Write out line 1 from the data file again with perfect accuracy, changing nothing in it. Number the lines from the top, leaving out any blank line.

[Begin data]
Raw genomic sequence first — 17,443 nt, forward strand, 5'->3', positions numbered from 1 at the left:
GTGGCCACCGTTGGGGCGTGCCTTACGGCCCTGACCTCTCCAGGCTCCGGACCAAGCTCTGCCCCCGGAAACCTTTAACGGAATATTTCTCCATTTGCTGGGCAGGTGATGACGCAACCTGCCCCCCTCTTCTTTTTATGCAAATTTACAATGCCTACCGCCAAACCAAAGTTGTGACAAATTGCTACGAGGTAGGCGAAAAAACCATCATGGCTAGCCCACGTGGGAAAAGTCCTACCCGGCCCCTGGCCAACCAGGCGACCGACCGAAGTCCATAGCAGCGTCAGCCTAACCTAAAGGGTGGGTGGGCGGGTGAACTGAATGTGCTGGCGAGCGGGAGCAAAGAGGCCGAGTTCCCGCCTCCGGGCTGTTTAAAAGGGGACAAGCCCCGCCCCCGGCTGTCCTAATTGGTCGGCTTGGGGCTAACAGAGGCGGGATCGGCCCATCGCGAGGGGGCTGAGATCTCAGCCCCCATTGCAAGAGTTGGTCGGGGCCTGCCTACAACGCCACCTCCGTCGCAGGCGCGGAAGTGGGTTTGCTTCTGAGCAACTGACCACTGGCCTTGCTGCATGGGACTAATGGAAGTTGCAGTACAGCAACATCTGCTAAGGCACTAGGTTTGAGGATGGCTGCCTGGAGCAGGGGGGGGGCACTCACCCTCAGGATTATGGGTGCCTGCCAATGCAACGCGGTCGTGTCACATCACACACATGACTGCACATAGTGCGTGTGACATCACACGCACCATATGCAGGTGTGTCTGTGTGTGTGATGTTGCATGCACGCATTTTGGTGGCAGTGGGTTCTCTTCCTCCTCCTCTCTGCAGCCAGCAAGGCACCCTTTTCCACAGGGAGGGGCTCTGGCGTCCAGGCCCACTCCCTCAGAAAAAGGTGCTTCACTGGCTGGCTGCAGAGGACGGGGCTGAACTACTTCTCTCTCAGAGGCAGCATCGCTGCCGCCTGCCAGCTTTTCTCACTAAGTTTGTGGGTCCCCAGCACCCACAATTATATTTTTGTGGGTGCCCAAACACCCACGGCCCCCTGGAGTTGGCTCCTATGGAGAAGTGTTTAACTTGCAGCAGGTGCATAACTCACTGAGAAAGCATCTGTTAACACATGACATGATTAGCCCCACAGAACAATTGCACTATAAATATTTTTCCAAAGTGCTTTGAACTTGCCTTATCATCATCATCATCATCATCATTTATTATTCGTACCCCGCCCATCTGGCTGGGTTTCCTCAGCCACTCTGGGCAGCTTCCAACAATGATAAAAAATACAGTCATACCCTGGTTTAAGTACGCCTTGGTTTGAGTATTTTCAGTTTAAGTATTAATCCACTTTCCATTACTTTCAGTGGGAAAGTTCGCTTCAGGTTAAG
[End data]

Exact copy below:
Raw genomic sequence first — 17,443 nt, forward strand, 5'->3', positions numbered from 1 at the left: